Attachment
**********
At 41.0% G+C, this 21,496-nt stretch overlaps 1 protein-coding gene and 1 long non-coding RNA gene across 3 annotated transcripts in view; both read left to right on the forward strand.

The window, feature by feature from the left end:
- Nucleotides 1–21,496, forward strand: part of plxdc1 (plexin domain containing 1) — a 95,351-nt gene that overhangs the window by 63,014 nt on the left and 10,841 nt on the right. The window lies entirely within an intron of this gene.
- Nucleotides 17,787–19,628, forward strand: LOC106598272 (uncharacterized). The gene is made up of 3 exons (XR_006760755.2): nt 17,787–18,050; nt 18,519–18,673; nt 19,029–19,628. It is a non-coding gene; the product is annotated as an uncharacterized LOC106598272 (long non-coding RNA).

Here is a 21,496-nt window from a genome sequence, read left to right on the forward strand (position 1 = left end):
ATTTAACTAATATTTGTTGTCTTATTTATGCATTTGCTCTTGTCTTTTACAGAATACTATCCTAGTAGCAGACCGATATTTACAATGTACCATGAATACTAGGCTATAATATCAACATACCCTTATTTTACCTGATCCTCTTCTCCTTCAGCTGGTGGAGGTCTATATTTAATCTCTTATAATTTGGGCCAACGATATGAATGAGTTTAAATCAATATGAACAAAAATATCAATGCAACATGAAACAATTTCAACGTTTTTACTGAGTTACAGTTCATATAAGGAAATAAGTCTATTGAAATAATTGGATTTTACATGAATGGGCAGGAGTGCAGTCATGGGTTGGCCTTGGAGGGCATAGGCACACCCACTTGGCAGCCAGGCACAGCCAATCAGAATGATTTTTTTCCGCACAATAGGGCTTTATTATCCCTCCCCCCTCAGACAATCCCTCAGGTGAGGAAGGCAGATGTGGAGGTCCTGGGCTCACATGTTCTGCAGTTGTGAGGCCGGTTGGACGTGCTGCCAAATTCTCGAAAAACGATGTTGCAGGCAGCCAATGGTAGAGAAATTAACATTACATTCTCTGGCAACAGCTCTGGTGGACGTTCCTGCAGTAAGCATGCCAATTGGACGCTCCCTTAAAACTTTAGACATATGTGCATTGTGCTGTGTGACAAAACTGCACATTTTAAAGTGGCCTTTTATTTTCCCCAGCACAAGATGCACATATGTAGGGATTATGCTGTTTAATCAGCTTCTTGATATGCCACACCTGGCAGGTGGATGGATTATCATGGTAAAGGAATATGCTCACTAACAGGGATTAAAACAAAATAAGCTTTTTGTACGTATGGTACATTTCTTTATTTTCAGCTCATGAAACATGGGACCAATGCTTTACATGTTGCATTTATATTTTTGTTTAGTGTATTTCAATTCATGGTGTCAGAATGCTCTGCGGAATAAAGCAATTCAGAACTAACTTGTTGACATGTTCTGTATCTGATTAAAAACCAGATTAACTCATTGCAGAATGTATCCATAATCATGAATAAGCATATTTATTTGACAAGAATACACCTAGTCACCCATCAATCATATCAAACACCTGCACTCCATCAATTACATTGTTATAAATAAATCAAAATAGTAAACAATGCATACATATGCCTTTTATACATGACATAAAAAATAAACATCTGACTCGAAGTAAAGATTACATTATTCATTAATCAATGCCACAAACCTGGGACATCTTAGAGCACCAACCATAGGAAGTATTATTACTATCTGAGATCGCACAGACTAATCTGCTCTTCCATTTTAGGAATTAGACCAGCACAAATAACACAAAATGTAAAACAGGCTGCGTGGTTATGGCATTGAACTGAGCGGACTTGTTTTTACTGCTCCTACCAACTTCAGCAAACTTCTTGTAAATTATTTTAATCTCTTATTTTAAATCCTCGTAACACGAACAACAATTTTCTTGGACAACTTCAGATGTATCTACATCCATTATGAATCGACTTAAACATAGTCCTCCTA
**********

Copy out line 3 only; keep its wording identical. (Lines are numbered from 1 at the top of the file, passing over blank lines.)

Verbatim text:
- Nucleotides 1–21,496, forward strand: part of plxdc1 (plexin domain containing 1) — a 95,351-nt gene that overhangs the window by 63,014 nt on the left and 10,841 nt on the right. The window lies entirely within an intron of this gene.